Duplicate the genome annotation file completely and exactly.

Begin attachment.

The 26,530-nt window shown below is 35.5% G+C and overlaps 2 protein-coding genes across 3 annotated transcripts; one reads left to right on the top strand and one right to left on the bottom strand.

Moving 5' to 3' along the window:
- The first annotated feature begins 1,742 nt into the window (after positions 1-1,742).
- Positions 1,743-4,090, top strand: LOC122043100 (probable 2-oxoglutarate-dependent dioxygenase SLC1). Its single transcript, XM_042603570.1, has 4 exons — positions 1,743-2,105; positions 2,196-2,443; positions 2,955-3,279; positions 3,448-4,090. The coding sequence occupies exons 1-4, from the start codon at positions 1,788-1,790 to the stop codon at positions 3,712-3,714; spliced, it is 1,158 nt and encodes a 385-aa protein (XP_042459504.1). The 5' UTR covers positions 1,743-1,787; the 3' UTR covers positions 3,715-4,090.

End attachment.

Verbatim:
The 26,530-nt window shown below is 35.5% G+C and overlaps 2 protein-coding genes across 3 annotated transcripts; one reads left to right on the top strand and one right to left on the bottom strand.

Moving 5' to 3' along the window:
- The first annotated feature begins 1,742 nt into the window (after positions 1-1,742).
- Positions 1,743-4,090, top strand: LOC122043100 (probable 2-oxoglutarate-dependent dioxygenase SLC1). Its single transcript, XM_042603570.1, has 4 exons — positions 1,743-2,105; positions 2,196-2,443; positions 2,955-3,279; positions 3,448-4,090. The coding sequence occupies exons 1-4, from the start codon at positions 1,788-1,790 to the stop codon at positions 3,712-3,714; spliced, it is 1,158 nt and encodes a 385-aa protein (XP_042459504.1). The 5' UTR covers positions 1,743-1,787; the 3' UTR covers positions 3,715-4,090.